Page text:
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Violence in A Clockwork Orange

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Violence in A Clockwork Orange Remind yourself of Chapter 2 of Part II of A Clockwork Orange. (i) How does Burgess present violence in this chapter? This chapter is unusually short; it is probably the shortest in the book. And yet the violence that takes place in the chapter is extremely graphic. It seems more intense because it is concentrated in two ways: firstly, it is limited by the more obvious confines of the prison cell walls; but secondly, it is confined in a metaphorical sense within the "walls" of a very small chapter. Therefore one would expect the chapter to be weak. But instead Burgess manages to cram every shocking image into a small space, concentrating the violence into one large, disturbing image. Scenes are described such as "the Wall fisted his rot" and "a horrorshow kick on the gulliver". These are nothing special when compared to some of the actions of the previous chapters. But what makes the entire scene stick in the reader's mind is how complete the description of it is. Added to the images are the descriptions of sounds, such as "oh oh oh " and "the new plenny creeched". Furthermore is the vivid and widespread use of the colour red: there are the usual copious amounts of "dripping red krovvy"; and the entire scene is cast in an ominous blood-like ...read more.


During the first half he is a brutal and violent thug, and despite him being the protagonist, the reader has little sympathy. Yet when he is the victim, particularly of the obsessed author of A Clockwork Orange, one cannot help but feel something. The patron of the library is also a good example. When he is the victim early on in the book, he is harmless and weak, and the attack on him is brutal. It signifies the downfall of literature and its reduced status in Alex's world. Yet when Alex is the victim of this same man and his cronies, it is a symbol of his downfall in the real world. The violence is still brutal, and one still feels pity for Alex. But in both cases it means something. And again, it also raises the question of punishment. Should a victim seek revenge on his attacker if he ever has the chance? There is only one group in the book that does not resort to any kind of brutality, individual, social or psychological. This group is the Church, represented by the "charlie". Instead, the Church issues various philosophical arguments on the importance of choice. It is almost as if Burgess intends the Church to be the mediator in the battle between the individual and the government. ...read more.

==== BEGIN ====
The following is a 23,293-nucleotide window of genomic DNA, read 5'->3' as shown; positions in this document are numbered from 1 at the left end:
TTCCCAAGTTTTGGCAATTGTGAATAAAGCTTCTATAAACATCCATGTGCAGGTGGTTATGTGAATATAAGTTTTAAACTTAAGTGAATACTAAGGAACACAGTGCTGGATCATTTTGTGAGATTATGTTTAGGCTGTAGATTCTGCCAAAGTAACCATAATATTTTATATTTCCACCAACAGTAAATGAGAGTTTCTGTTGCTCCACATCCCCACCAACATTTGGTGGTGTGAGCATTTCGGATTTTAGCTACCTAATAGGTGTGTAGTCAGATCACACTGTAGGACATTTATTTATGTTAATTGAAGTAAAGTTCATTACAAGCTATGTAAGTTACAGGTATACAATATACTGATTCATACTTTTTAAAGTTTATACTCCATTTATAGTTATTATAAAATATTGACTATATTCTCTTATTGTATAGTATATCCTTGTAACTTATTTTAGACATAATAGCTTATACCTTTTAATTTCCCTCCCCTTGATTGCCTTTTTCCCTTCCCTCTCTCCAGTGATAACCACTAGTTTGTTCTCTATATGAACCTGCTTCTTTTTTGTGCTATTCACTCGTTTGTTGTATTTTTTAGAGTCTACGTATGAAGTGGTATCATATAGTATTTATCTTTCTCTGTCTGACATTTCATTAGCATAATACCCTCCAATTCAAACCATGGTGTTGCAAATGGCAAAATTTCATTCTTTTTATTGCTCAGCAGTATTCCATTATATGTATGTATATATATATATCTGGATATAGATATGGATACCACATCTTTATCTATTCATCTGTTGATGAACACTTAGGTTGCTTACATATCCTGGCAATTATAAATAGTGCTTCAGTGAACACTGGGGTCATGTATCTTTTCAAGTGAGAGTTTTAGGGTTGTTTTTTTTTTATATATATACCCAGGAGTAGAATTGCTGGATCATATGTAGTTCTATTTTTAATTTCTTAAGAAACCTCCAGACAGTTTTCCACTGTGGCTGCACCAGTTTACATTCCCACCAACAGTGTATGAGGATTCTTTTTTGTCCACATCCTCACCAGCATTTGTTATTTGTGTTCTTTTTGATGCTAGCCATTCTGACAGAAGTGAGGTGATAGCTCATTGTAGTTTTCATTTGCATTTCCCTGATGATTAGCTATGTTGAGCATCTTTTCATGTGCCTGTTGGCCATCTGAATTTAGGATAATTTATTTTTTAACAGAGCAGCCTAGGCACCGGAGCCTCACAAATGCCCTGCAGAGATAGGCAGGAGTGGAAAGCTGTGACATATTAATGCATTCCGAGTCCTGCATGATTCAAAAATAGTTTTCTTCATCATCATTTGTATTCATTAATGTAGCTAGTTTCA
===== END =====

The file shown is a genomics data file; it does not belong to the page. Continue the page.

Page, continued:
If one were to simply read the first half of the novel and leave the rest, one would certainly wholeheartedly agree with the assertion that the novel glorifies violence, for no apparent purpose. Alex, as the protagonist and the narrator, depicts the violence in his way - he enjoys it, so he tries to make the reader see it that way, too. But if one has read the whole novel one can make a more balanced evaluation. Alex as the victim is very different from the other Alex. He is still the protagonist; he is still the narrator. Yet all glorification is gone: no choreography, no music. The violent is entirely repulsive - to us as it is to Alex. We feel for Alex - we can imagine what he goes through. And this is what is important. While Burgess starts out glorifying violence, he does it with a distinct end in mind: he wants us to be even more repulsed during the second half of the novel, so that he can get his message across. In reality, the second half completely negates the effect of the first half. Therefore, although I agree with the assertion that Burgess glorifies violence in the book, I do not believe that he glorifies it in his mind, or that he intends to glorify it in ours. 1 ...read more.

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